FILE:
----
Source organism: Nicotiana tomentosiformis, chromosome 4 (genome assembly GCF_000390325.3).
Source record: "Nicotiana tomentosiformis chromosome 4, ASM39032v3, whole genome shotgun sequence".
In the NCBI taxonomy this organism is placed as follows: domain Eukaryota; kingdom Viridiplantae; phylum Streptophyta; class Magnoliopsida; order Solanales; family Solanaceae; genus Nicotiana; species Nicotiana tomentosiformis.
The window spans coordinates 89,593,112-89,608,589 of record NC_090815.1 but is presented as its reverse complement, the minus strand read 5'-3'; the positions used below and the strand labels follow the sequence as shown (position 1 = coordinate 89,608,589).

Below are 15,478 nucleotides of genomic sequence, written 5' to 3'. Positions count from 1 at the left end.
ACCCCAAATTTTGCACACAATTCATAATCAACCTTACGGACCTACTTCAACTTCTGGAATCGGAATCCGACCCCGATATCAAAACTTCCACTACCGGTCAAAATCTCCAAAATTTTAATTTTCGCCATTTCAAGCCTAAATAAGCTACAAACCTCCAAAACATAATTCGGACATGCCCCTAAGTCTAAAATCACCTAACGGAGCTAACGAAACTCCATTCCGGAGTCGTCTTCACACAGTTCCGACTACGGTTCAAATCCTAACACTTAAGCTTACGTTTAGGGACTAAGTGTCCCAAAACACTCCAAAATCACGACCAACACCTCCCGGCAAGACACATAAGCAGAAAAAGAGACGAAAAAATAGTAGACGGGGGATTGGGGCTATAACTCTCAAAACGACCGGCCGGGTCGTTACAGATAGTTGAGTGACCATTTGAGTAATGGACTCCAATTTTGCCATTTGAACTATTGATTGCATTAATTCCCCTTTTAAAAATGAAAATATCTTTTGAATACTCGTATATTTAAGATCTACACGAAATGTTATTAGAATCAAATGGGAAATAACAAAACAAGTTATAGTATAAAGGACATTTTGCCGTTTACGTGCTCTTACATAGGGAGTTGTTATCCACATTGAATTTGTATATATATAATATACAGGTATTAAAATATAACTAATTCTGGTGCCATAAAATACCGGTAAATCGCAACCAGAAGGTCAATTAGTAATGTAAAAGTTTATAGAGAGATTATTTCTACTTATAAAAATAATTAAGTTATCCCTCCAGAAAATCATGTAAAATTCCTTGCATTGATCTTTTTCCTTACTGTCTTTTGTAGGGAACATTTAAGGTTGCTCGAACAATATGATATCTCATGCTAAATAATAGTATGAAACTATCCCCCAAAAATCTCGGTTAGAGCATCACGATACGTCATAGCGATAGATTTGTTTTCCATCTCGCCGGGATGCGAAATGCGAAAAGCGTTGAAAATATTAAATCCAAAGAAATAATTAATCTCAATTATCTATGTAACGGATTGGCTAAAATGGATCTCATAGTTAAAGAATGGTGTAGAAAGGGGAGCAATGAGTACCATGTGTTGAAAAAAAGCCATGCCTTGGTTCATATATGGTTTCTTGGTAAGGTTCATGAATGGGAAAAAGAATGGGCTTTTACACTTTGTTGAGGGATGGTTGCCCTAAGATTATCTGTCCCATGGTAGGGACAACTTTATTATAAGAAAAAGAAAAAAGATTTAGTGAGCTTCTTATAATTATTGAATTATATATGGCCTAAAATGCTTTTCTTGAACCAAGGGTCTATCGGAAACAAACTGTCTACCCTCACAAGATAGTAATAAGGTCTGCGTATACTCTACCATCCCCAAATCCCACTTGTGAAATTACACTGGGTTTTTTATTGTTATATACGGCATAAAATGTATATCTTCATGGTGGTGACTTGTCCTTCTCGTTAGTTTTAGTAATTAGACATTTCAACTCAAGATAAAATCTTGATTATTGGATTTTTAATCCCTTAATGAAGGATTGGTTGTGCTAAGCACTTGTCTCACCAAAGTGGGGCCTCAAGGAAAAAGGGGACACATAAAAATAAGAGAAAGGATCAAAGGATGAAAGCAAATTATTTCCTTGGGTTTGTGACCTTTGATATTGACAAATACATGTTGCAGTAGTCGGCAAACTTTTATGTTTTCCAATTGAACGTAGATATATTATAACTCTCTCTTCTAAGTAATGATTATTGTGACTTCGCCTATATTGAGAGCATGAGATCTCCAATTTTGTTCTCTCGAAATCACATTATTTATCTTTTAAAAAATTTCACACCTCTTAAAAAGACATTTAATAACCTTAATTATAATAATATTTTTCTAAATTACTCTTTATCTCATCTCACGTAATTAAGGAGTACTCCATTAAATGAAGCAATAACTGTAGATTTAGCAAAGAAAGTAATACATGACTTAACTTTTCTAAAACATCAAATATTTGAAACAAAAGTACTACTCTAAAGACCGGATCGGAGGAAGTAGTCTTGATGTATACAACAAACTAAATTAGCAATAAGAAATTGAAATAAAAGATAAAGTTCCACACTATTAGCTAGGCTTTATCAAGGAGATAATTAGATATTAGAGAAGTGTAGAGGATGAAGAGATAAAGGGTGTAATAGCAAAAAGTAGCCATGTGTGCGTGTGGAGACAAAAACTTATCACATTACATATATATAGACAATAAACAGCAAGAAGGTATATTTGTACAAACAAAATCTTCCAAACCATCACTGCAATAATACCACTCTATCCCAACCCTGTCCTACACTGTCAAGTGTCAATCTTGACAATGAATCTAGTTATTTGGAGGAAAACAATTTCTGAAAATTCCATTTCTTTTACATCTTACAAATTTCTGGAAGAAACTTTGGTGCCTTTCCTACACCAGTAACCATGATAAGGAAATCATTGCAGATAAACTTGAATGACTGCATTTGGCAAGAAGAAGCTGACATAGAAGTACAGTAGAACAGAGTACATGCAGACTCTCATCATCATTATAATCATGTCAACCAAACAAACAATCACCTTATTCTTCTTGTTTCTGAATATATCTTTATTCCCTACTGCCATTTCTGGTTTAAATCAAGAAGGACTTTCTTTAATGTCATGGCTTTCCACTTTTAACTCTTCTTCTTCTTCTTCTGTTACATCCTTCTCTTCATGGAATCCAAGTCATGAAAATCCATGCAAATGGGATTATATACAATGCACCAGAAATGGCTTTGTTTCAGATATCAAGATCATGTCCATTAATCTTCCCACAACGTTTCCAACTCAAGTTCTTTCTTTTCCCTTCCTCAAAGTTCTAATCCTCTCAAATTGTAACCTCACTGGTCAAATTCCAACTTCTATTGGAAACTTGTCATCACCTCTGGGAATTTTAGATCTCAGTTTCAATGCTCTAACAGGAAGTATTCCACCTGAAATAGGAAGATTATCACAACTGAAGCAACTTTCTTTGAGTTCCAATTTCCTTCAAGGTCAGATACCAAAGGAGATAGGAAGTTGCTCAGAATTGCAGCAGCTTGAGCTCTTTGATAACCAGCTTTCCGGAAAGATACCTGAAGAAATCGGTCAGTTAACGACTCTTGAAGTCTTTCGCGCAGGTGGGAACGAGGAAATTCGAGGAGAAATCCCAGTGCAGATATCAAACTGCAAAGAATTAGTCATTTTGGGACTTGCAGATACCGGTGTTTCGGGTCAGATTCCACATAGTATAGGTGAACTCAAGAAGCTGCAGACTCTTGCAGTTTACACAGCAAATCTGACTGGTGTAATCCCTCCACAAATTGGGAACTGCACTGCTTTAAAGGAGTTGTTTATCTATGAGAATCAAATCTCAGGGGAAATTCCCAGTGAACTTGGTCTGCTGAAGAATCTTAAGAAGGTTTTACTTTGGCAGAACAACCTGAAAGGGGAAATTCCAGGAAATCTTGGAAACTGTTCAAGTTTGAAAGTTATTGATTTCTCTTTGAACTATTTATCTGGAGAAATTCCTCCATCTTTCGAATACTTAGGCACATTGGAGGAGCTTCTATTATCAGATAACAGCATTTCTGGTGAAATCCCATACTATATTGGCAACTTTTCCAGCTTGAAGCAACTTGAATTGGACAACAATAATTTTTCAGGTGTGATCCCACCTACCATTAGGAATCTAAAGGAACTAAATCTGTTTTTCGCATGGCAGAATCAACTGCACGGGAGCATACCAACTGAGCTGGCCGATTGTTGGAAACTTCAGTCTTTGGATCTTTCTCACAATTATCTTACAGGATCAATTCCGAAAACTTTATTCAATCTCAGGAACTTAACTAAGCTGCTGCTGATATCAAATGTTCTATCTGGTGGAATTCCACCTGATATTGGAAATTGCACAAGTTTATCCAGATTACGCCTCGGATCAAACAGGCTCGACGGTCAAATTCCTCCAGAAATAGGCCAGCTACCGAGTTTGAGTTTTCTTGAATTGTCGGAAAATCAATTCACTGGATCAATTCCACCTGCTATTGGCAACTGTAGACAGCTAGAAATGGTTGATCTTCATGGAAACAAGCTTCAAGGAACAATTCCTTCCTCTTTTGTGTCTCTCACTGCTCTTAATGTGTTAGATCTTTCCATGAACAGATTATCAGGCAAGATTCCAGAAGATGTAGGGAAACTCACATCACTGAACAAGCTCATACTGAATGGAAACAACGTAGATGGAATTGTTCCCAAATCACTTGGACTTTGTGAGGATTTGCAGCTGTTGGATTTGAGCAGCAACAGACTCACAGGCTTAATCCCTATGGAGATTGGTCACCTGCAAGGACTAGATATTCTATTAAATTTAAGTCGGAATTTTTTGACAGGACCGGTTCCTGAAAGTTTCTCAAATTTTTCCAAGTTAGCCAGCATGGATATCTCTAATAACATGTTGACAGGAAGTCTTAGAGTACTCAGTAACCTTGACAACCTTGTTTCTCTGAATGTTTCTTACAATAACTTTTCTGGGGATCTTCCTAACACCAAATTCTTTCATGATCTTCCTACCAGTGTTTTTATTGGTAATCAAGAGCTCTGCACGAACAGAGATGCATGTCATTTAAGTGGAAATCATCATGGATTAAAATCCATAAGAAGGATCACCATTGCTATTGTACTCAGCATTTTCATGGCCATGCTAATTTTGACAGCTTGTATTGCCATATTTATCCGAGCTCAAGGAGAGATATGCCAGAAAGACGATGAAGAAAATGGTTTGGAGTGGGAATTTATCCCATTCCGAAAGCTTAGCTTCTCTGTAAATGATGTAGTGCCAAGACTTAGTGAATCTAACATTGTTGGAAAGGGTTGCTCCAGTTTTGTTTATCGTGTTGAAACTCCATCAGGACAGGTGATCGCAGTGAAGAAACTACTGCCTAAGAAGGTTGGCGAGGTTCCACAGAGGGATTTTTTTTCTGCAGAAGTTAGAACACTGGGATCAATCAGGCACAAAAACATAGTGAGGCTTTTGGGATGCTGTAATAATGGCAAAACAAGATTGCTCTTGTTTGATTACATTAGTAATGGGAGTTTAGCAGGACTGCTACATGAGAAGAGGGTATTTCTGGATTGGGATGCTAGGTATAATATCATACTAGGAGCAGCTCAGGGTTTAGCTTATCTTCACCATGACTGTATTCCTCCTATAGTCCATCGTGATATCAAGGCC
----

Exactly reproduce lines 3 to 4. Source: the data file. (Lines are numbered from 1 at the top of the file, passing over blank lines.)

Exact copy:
In the NCBI taxonomy this organism is placed as follows: domain Eukaryota; kingdom Viridiplantae; phylum Streptophyta; class Magnoliopsida; order Solanales; family Solanaceae; genus Nicotiana; species Nicotiana tomentosiformis.
The window spans coordinates 89,593,112-89,608,589 of record NC_090815.1 but is presented as its reverse complement, the minus strand read 5'-3'; the positions used below and the strand labels follow the sequence as shown (position 1 = coordinate 89,608,589).